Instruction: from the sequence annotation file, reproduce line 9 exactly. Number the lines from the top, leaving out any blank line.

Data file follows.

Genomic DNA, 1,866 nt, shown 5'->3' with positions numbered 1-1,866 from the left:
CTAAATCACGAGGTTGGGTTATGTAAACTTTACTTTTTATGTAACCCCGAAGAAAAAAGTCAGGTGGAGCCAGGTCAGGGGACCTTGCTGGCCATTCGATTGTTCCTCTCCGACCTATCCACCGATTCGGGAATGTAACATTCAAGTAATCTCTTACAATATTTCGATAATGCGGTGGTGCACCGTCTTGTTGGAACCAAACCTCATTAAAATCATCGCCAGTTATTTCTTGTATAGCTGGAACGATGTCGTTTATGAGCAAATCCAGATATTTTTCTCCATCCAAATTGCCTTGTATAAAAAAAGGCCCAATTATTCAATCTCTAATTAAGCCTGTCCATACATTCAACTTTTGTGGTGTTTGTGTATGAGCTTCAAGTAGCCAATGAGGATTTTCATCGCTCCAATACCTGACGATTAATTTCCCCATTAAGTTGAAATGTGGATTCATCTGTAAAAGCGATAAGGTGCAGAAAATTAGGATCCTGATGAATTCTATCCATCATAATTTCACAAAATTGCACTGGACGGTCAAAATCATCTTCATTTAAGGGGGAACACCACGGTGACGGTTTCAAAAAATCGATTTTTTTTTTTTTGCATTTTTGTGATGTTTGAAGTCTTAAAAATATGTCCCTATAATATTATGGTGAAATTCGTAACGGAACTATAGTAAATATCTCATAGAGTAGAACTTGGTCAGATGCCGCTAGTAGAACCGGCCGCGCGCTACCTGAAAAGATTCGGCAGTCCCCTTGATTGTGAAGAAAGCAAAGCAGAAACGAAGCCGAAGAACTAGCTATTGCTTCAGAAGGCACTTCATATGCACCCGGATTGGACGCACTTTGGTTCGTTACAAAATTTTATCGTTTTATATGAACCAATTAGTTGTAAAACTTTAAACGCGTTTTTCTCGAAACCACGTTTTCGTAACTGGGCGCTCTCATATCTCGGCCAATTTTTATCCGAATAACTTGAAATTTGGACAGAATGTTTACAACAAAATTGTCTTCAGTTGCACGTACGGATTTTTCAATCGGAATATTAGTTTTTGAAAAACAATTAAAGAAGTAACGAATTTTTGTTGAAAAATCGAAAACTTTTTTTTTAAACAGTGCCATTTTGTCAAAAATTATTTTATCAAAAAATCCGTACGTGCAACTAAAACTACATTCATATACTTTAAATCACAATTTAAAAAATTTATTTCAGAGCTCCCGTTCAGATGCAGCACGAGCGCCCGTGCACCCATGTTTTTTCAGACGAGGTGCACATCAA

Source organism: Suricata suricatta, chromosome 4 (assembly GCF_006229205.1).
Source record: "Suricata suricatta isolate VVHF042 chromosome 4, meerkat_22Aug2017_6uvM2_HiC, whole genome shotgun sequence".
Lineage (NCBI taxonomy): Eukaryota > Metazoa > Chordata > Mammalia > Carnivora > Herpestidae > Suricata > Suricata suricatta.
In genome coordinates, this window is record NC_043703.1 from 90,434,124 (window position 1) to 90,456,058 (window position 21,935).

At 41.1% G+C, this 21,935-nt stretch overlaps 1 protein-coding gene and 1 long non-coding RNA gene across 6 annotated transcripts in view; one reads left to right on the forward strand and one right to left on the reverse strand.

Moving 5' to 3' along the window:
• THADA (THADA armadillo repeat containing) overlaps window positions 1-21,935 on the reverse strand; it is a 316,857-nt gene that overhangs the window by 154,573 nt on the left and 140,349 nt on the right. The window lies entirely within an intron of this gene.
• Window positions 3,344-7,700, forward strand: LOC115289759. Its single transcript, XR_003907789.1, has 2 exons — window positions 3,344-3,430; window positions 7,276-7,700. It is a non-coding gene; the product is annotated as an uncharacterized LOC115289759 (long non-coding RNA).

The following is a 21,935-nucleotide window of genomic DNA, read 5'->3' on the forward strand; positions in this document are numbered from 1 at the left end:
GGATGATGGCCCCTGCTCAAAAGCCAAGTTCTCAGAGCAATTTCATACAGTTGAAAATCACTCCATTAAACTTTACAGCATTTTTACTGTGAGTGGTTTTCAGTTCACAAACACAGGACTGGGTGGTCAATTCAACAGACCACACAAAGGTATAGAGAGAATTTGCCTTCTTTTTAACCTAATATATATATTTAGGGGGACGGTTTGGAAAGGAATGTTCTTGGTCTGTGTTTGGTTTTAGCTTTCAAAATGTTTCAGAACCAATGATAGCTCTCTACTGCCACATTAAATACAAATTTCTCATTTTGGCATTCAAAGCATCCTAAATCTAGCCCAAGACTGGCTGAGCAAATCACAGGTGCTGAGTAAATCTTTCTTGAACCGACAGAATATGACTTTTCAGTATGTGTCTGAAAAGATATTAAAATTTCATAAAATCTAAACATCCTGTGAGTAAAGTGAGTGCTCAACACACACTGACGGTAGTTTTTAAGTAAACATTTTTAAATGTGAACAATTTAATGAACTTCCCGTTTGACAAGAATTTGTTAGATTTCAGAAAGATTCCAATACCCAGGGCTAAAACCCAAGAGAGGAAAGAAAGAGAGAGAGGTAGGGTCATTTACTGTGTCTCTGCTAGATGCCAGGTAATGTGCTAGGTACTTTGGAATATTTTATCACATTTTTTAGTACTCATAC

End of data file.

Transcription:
• THADA (THADA armadillo repeat containing) overlaps window positions 1-21,935 on the reverse strand; it is a 316,857-nt gene that overhangs the window by 154,573 nt on the left and 140,349 nt on the right. The window lies entirely within an intron of this gene.